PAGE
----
“Ellie… not just any girl. The girl of my dreams!” From the look in his eyes, Jesse was mentally picking out a flattering tux and choosing the most cost-effective travel agency to plan a honeymoon. “Oh my god, she was incredible and her head game-”

Ellie wrinkled her nose. Now she had a mental image of her own to deal with. “Oh god, please stop, I’m gonna vomit.”

Jesse sat back, a devious grin tugging at the corner of his mouth. “I’m just messing with you… I mean not really but-”

Ellie covered her face with her hand, “Jesse.”

“Alright, alright. She was amazing though,” There was a lull then, Jesse leaning back, a soft smile playing on his lips. He shook his head lightly to no one but himself and exhaled. ”She was beautiful and funny and had the most amazing ass… and the best part? I’m gonna see her again.”

Ellie was watching her best friend in interest. She had never seen Jesse so… love-struck, for lack of a better word. It was strange, but she was happy for him. The last girl he had dated was Jessica in Junior year, a soft-spoken sweet girl he had grown up with. Before they had become friends, Ellie had to contain a laugh whenever she saw them together. Jesse and Jessica. Yeah, she wasn’t surprised when they broke up early Senior year.

“Wow, you’re really in love, huh? How’d you meet her.”

“A frat party.”

Ellie burst out laughing.

“What’s so funny?” Jesse said indignantly.

Ellie did her best to regain composure, but Jesse’s scrunched eyebrows and downturned lips made it all that much harder not to laugh at the situation. She had been picturing some chance encounter on a candlelit bridge in downtown Seattle, but no they probably got hot and heavy in a piss covered frat house bathroom. Just the thought of that made her shutter.

After a moment, Ellie resorted to covering her grin with a hand. “How romantic.”

Jesse steepled his fingers together against the table and articulated the way he did when presenting in class. “What’s more romantic than finding love in a loveless place.”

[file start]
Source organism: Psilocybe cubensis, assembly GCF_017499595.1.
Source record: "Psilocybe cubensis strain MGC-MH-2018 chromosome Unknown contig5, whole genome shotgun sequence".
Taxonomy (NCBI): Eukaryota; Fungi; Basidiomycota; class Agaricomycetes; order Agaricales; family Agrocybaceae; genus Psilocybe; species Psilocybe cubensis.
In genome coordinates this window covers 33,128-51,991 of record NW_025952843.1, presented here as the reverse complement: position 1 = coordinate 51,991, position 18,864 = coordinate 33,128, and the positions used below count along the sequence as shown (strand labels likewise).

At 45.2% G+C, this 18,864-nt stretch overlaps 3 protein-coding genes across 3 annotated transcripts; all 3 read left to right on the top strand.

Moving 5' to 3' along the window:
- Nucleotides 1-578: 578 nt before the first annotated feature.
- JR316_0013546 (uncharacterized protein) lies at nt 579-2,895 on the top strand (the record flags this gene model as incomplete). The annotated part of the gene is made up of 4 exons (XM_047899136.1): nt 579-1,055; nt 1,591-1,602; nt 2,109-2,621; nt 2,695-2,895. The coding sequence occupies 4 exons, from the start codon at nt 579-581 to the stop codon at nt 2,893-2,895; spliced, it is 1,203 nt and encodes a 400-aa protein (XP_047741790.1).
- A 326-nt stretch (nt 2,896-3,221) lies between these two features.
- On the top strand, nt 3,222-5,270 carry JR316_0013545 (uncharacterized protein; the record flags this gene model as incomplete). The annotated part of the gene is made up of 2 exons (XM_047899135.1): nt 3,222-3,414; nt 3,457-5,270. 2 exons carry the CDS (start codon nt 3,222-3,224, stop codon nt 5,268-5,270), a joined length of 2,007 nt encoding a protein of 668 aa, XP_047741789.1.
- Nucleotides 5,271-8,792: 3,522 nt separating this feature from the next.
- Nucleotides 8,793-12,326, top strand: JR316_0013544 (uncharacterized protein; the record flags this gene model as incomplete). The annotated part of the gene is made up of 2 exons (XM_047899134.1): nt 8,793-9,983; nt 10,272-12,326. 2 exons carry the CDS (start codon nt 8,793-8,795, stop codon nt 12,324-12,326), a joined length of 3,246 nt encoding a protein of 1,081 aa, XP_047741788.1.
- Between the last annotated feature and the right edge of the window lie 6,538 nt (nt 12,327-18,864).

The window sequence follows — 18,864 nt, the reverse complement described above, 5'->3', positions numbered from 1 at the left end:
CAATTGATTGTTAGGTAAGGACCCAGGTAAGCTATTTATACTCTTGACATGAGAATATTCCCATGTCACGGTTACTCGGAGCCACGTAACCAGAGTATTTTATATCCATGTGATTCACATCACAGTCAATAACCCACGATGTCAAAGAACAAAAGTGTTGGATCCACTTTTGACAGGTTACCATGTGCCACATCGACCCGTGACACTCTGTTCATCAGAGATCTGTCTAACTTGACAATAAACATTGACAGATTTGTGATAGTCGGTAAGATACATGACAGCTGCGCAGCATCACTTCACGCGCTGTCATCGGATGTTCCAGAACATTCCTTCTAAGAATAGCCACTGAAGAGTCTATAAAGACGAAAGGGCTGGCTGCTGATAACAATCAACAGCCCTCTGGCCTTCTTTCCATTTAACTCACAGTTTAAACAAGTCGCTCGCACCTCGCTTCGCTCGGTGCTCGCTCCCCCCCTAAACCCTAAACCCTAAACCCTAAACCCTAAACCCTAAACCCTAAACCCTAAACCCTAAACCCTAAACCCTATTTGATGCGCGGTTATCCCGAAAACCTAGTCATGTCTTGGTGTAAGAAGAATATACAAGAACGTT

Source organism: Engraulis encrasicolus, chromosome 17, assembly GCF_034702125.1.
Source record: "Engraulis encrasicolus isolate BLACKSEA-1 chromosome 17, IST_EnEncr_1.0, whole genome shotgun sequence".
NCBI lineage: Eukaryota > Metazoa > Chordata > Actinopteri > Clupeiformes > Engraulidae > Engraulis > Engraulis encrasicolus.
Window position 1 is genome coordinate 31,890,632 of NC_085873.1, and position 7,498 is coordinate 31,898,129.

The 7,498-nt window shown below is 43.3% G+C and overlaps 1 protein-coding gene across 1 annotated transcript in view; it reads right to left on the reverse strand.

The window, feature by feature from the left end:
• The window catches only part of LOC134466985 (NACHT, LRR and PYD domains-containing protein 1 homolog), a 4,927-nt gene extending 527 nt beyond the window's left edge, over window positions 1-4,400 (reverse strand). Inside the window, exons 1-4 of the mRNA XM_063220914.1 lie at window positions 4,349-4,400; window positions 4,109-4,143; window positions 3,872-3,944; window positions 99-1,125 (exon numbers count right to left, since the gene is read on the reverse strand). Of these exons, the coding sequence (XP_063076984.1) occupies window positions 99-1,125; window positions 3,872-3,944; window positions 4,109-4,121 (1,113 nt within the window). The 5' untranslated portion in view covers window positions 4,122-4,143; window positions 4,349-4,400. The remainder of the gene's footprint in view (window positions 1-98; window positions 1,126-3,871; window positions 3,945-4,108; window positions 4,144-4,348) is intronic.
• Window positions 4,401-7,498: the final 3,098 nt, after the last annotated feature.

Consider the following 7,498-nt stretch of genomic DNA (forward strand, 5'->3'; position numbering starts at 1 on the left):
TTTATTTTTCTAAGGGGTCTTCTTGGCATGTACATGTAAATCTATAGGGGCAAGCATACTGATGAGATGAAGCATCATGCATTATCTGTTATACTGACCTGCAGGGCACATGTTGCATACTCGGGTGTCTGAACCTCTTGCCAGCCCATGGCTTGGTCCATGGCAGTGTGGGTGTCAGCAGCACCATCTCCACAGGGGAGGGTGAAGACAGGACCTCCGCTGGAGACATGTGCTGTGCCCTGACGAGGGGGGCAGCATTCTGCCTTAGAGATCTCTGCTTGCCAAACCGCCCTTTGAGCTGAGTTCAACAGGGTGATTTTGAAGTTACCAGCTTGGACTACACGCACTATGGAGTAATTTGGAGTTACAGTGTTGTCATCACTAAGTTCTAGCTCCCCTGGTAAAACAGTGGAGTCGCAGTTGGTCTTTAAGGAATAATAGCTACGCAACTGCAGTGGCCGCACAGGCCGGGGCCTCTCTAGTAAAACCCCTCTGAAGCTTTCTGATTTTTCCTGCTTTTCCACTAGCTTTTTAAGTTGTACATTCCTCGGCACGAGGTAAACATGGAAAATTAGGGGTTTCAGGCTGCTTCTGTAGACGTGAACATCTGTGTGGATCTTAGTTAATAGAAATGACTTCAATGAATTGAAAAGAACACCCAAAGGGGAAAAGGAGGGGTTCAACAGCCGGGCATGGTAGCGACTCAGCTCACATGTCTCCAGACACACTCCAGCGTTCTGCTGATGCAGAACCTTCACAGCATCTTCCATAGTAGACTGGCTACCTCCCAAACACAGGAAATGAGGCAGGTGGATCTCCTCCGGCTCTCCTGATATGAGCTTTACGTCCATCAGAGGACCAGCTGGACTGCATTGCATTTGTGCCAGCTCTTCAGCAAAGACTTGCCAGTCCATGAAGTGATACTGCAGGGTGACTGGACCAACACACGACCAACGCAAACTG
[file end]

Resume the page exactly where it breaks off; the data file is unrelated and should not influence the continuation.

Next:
Ellie’s eyebrows shot skyward. “Wow. What’s her name?”


Ellie was back to guffawing, the annoyed eyes of other patrons not enough to end her outburst. She probably looked absolutely crazy. “Wow, Jesse. Sounds like true love.”

“She gave me her number!” he said defensively.

“...Does it work?”

Jesse looked at a loss for a moment, seeming to not have taken into consideration that his mystery girl might’ve given him a fake number. He reached into his pocket and hastily pulled out his phone. Ellie shook her head, that grin still on her face. She felt like she hadn’t smiled this much in a month. She hadn’t now that she thought about it. God, she missed this.

“Let me try.” Jesse said, a dash of nervousness in his tone that Ellie caught under his confident exterior.

Ellie watched as he typed and deleted messages. He had been going at it for a solid two minutes before she intervened, plucking the phone from his fingers. She vigorously typed a message of her own, something far more meaningful and honest than the ‘Hey, this is Jesse from the party’ he had written.

“Hey! What are you typing?”

Jesse reached across the table and tried to wrangle his phone out of Ellie’s grasp. Ellie kicked his shin from under the table, causing him to flail his arms and knock over both of their empty water cups. See, definitely not a restaurant. If it were, they would’ve been kicked out.

“Ow! Ellie what the hell!”

Ellie gave him a sweet smile before passing the phone back to him, message sent. He snatched his phone back with a glare and began to read the text, face slowly morphing into panic as his eyes flitted across the screen.

“Don’t be shy, read it out loud,” Ellie said smugly.

“Hey, mystery woman. I can’t get you off my mind. I keep thinking about last night. Your lovely aroma covered the smell of piss and kegger vomit- Jesus fucking Christ Ellie I’ll never forgive you for this. I’d love to see you again, preferably somewhere without those things.”

Jesse stared at her. Ellie stared back. The woman in the booth behind them let out a strangled laugh that she covered poorly with a cough.

“Payback’s a bitch.” Ellie spoke curtly. Jesse huffed.

“Are you still mad about that? Ellie, she wanted to go out with you, you were the one too embarrassed to say yes-”

Ellie scoffed, “That’s because you humiliated me in front of her. And besides, the message I sent will totally make her want to go out with you.”

“This reaction is completely disproportionate-” Jesse waved his phone for emphasis.